The Texture Of Things

Shrapnel: It’s a Good Thing

September 10th, 2008

When I was pregnant with the tot, I was diagnosed with Pregnancy Diabeetus. I had to go on a special diet and I had to check my blood sugar four times a day. I think I started this around 25 weeks and did it until she was born, so – what is that? 10 weeks?

Ten weeks of finger pokes. Seventy days of finger pokes. Two hundred eighty finger pokes. Roughly. Because who’s counting?

Courtesy of HG’s job, I had some supah-awesum health insurance, but it would not cover Diabeetus testing supplies. Figures. So, I went to my pharmacy counter, showed them the glucometer the dietitian had given me. In the little black case was the finger-poker-thing. (Sadists and those in the medical community call them “lancing devices”, I believe.) They looked it over and said, “Here is what you need,” and they pushed a box of test strips and a box of lancets across the counter at me.

I had no idea about the wide array of products available for finger poking, so I accepted the name brand lancets, paid the fortune that they cost, and went home to test my blood sugar.

Let me take this moment to clarify my state of mind at the time. I was bent on doing exactly what the dietitian told me to do for the sake of mah bay-bee. When she said, “Set the lancet depth at 5 or 6,” I did it. I set it at 5 and proceeded to suffer as the narrow lancets pounded deep into my flesh.

By the time the tot was born (mercifully early, if you ask my hands), my fingertips were freckled with small red dots and they felt like I had gotten them caught in a meat grinder. Both the left and right sides of all four fingers and one thumb on my left hand were abused to the point that at least once a day I tried to do the blood test left-handed in order to give my right hand fingers a taste of the torture. I developed some serious empathy for my husband’s grandmother, who tests her blood 4-6 times a day on her papery-skinned fingers. Oy, the poor woman.

Cue the passage of time and the change of insurance companies. For those of you not in the know, diabeetus testing supplies are expensive and are, at least in the States, quite a market. I mean, have you seen the 800 glucometer commercials that run daily on just about any television channel? Not to mention the radio ads and magazine ads and – oh my god the money the companies spend on advertising. Markup on test strips must be all right.

But! But this time, my joe-schmoe insurance covers testing supplies! Hooray!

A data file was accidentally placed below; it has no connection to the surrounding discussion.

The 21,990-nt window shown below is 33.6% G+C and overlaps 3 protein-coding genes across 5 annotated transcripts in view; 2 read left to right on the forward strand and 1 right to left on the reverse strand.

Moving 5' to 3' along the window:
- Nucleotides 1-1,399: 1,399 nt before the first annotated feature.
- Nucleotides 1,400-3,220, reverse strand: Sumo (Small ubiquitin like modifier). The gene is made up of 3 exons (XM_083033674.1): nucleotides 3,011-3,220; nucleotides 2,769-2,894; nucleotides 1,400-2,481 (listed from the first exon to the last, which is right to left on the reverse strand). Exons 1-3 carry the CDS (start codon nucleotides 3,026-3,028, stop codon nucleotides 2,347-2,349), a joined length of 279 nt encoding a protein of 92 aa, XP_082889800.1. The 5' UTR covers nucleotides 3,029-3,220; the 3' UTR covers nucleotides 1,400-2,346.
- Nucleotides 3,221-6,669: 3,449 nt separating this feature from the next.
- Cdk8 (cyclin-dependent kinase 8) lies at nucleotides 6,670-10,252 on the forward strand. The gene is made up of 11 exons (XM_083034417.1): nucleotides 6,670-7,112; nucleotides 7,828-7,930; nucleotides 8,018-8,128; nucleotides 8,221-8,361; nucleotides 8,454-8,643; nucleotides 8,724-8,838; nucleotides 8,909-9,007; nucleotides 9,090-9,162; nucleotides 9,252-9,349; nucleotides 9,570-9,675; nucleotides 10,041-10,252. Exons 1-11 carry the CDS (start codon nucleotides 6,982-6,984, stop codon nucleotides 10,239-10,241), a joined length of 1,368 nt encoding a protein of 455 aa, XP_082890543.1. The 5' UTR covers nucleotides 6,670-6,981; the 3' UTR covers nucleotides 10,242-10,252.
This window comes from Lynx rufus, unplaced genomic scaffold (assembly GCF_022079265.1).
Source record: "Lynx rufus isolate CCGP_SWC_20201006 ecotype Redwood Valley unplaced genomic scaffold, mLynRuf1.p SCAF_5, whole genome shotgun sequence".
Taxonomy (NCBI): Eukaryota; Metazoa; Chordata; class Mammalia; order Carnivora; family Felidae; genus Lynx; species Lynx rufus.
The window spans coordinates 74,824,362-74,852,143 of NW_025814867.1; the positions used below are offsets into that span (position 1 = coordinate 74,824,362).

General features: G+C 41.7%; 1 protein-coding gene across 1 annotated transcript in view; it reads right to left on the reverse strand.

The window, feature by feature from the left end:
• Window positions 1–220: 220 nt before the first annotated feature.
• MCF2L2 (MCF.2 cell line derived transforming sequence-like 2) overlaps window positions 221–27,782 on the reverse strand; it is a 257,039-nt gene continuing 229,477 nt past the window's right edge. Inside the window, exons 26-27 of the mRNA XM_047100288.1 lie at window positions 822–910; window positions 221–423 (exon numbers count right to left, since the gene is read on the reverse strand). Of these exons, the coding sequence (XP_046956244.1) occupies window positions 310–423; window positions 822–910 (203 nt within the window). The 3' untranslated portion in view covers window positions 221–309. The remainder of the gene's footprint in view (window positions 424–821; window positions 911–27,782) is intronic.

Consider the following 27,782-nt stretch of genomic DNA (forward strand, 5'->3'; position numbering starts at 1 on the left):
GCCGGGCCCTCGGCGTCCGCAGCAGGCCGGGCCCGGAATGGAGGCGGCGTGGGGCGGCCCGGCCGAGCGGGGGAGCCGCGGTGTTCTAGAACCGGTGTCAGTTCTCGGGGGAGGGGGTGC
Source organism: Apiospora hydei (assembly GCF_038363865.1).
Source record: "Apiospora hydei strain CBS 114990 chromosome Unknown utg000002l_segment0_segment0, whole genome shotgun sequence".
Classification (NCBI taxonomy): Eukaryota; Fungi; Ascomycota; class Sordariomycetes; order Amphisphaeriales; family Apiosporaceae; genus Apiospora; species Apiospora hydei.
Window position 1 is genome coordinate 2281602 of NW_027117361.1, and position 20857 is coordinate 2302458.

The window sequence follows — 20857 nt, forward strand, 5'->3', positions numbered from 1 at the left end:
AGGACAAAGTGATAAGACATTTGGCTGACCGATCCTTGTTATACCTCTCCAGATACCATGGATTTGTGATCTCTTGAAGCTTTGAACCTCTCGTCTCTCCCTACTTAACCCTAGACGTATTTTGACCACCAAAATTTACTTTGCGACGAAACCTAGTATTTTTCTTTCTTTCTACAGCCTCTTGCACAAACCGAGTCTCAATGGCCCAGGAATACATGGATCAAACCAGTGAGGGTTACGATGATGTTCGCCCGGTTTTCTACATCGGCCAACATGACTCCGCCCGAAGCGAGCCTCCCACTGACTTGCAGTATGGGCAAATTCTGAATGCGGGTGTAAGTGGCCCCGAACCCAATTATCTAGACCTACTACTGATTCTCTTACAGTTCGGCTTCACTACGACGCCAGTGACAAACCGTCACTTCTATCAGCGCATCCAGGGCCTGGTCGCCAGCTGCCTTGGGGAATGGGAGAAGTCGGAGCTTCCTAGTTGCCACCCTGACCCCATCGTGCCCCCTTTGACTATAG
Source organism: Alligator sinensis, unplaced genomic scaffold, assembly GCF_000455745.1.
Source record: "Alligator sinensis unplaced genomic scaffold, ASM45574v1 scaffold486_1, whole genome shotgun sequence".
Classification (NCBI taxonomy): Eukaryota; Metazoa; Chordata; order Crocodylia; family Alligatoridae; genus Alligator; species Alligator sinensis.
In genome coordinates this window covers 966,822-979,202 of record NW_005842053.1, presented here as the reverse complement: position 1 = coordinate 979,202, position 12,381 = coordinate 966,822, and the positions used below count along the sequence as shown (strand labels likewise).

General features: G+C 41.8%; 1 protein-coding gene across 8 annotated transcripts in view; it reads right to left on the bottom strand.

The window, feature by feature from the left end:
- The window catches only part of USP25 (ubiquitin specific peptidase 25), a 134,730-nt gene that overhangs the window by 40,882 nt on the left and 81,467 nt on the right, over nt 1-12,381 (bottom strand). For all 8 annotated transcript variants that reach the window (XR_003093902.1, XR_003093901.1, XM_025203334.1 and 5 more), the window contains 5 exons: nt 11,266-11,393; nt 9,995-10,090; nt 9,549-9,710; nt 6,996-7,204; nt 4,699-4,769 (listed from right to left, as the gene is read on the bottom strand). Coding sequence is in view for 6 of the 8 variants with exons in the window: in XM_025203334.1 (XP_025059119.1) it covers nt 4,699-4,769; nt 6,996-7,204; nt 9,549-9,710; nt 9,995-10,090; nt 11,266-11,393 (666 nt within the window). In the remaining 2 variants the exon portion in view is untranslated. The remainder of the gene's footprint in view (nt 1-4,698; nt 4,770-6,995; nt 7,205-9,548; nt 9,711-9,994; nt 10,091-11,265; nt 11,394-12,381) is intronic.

And then the pharmacy filled the prescription with generic lancets.

Anyone who wants to say that generics and name brands are the same needs to take a look at these things. No picture I take of them does them any justice. The gauge on the name brand lancet is probably something like 1000 and the gauge on the generic is, like, 8. The night I used the first one, I yelled back at the “lancing device”. I told HG it felt like getting hit by shrapnel, AND I MEANT IT.

But there I was. I had paid for them. Well, I had paid the copay and I sure as heck wasn’t going to drop a single dime more on these miserable things because I am determined this diabeetus is a temporary condition, and I am nothing if not a cheapskate. (Do you hear me, pancreas? TEMPORARY.) So I had to figure out how to keep my fingers from turning into ground beef again, especially since I am also determined to get to full-term this time. The first logical step was to dial back the “lancing device.”

I dialed it back and back, and with some experimentation, I think I’ve found the perfect balance. The lancet pops forward juuuuuust enough that it feels like it’s actually bouncing off my skin, and about 98% of the time, it makes a hole that is, with a squeeze, big enough to produce enough blood for the test.

So successful am I that I often can’t tell or remember which finger I poked last.

And so the moral of the story is to not let cheap materials get you down. Cheap materials can help you find agency in a situation that is, for the most part, out of your control. They can teach you to think more critically about the instructions handed down to you by The Man. They can end up being more worth the money than those pesky name brand, high-fashion ones.

Awesome.

1 Comment »

  1. coffeypot says

    I have to (should) do that, too. But I do it about once a week because I love my bodily fluid (except pee) and hate to part with even the tiniest drop. At one point I even used a straight pin trying to save money, but the pain was greater and the hole larger and wwwaaaaayyyyy to much of my precious fluid came out.

    September 16th, 2008 | #

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